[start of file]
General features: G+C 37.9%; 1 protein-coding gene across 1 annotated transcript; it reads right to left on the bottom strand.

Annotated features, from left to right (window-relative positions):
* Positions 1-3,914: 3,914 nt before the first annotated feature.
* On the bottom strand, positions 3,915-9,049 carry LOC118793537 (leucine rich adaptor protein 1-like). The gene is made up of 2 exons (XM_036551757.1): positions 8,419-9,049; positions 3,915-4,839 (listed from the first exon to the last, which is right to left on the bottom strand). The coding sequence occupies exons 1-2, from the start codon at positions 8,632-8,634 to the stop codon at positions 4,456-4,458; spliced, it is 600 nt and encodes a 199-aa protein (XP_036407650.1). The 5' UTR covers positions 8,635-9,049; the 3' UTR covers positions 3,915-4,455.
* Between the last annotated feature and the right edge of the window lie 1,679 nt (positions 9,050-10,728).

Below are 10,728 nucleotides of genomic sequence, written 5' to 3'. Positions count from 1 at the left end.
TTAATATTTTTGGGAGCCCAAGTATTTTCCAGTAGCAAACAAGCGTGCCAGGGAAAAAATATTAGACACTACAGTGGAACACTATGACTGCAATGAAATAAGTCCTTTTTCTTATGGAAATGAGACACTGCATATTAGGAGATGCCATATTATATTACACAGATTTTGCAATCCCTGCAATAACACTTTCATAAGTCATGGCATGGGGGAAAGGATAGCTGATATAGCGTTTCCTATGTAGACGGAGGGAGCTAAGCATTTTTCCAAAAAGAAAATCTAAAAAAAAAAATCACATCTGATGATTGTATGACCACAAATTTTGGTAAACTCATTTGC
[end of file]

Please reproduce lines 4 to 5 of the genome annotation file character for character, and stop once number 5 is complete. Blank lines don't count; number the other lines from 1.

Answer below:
* On the bottom strand, positions 3,915-9,049 carry LOC118793537 (leucine rich adaptor protein 1-like). The gene is made up of 2 exons (XM_036551757.1): positions 8,419-9,049; positions 3,915-4,839 (listed from the first exon to the last, which is right to left on the bottom strand). The coding sequence occupies exons 1-2, from the start codon at positions 8,632-8,634 to the stop codon at positions 4,456-4,458; spliced, it is 600 nt and encodes a 199-aa protein (XP_036407650.1). The 5' UTR covers positions 8,635-9,049; the 3' UTR covers positions 3,915-4,455.
* Between the last annotated feature and the right edge of the window lie 1,679 nt (positions 9,050-10,728).